Service, and gratitude
The Government might not know what it means to serve, except that is, to self-serve, but apparently some of the good people of Great Britain do.
This picture is from the BBC web-site and shows a homecoming parade for soldiers just returned from sharp-end operations in Iraq and Afghanistan.
We know that the treatment of our military here in the UK is an utter disgrace - but then it was always so. Not without good reason do I reference Kipling in my strap-line at the top of this page and it's worth reading what he had to say from the perspective of the soldier, "Tommy Atkins".
It's not so different for police in terms of the total absence of any gratitude from Parliament, and not only soldiers and police who are treated contemptuously by our so-called leaders (the average expenses and bonuses of each one of our politicians would fund 4 extra police officers per year, 6 paramedics or 10 private or equivalent ranked soldiers, not even including the MPs' fat-cat salaries, subsidised dining [don't see many skinny politicians, do you?] company directorships, TV appearances and feathered-nest retirement deals). So it's clear who they think are most important, and it certainly isn't the little guys and gals putting their lives on the line for their country! At least nobody's tried to shoot me recently, not for a good while anyway, and I have the greatest respect for what our military in all of the arms, do for us, because I really don't know how they do it.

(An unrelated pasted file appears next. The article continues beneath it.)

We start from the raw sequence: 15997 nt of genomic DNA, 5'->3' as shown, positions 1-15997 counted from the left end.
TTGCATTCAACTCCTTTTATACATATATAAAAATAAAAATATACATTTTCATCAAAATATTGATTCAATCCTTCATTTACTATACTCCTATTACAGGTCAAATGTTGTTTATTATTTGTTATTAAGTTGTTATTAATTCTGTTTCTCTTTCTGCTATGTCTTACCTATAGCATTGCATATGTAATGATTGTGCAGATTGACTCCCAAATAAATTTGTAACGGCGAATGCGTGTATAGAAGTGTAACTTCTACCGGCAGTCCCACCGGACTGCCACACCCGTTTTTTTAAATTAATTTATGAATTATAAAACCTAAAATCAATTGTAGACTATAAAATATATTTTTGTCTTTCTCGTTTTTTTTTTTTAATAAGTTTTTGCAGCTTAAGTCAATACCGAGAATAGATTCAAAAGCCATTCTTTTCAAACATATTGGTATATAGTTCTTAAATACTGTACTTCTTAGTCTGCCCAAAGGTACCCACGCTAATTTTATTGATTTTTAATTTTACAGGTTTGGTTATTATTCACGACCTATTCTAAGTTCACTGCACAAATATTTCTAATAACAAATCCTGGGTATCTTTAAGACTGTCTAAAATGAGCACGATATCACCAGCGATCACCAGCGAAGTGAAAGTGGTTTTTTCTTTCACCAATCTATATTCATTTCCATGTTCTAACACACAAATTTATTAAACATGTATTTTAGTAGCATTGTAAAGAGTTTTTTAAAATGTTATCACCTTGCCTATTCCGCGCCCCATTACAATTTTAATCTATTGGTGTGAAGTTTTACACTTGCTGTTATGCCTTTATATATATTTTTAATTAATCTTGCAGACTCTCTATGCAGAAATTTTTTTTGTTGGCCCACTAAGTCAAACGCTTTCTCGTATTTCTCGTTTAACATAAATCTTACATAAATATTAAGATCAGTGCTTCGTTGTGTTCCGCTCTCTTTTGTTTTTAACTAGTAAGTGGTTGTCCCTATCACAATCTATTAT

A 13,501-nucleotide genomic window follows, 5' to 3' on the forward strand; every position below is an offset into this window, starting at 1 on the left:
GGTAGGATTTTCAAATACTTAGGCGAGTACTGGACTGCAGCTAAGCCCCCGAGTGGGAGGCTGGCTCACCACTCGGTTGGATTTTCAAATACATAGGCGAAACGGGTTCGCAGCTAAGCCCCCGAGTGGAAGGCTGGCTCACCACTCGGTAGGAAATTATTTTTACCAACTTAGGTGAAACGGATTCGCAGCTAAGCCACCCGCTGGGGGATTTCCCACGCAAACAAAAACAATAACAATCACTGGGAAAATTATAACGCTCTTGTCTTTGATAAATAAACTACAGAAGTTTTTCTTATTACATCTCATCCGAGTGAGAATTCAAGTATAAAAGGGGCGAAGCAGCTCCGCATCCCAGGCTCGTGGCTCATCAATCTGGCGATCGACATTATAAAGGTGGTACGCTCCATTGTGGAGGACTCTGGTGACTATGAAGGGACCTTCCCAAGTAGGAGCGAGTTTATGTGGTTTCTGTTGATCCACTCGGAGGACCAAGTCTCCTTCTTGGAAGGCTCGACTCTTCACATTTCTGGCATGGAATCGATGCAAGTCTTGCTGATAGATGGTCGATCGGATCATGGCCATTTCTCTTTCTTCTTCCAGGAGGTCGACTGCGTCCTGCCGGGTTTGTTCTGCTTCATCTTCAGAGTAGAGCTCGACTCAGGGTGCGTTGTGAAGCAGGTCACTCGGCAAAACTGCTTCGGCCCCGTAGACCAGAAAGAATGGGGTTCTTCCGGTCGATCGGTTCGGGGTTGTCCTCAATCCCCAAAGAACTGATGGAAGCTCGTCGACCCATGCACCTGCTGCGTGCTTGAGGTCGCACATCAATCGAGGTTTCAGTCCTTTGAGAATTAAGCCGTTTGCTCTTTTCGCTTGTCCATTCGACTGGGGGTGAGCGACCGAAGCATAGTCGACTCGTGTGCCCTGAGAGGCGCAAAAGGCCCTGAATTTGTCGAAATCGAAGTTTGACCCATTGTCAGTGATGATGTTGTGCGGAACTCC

The tree-hugging, woolly-jumpered, bed-wetting, hippy soap-dodgers might not like the war; some clean, principled people with actual jobs don't like it either. But we all live in a country whose freedoms were won by people like those marching through Winchester to the cheering crowds. I'm pretty uncomfortable with the war, as it's been subverted by business interests of the Bush tribe and their cronies, but the people out there are fighting on behalf of our country, doing what I lack the courage to do, by and large honourably.
I see youths out pissing around on the housing estates I patrol every day, in suspended childhood, jobless (unless you count running for the local dealers) and expecting everyone to owe them a living, giving nothing, hands outstretched for welfare and what everyone else can do for them, always expecting extrinsic solutions to their pathetic problems. Then I see youths of the same age, but who are men, and women, growing up probably quicker than they ought to, but with pride, courage and honour.
I love the film, A Few Good Men and watching the fall of the tragic (in the classical sense) hero of Colonel Jessep. However flawed a character he is, and however much he deserves his comeuppance at the end, this character says some things that unnerve me, and here is one:
"...we live in a world that has walls, and those walls have to be guarded by men with guns. Who's gonna do it? You? You, Lt. Weinburg? I have a greater responsibility than you could possibly fathom. You weep for Santiago, and you curse the marines. You have that luxury. [...] And my existence, while grotesque and incomprehensible to you, saves lives.
You don't want the truth because deep down in places you don't talk about at parties, you want me on that wall, you need me on that wall. We use words like honour, code, loyalty. We use these words as the backbone of a life spent defending something. You use them as a punchline. I have neither the time nor the inclination to explain myself to a man who rises and sleeps under the blanket of the very freedom that I provide, and then questions the manner in which I provide it.
I would rather you just said thank you, and went on your way, Otherwise, I suggest you pick up a weapon, and stand a post"
So when you're thinking about slagging off our soldiers, air force and naval personnel and whining about how Saddam just needed a big hug, how the war was all about oil (then drive somewhere using that oil), do remember that talk is cheap, but putting yourself on the line for others actually takes something intrinsic and strong.
And then just say thank-you, and go on your way.
Cheers boys and girls, men and women - I'll buy you a beer any day.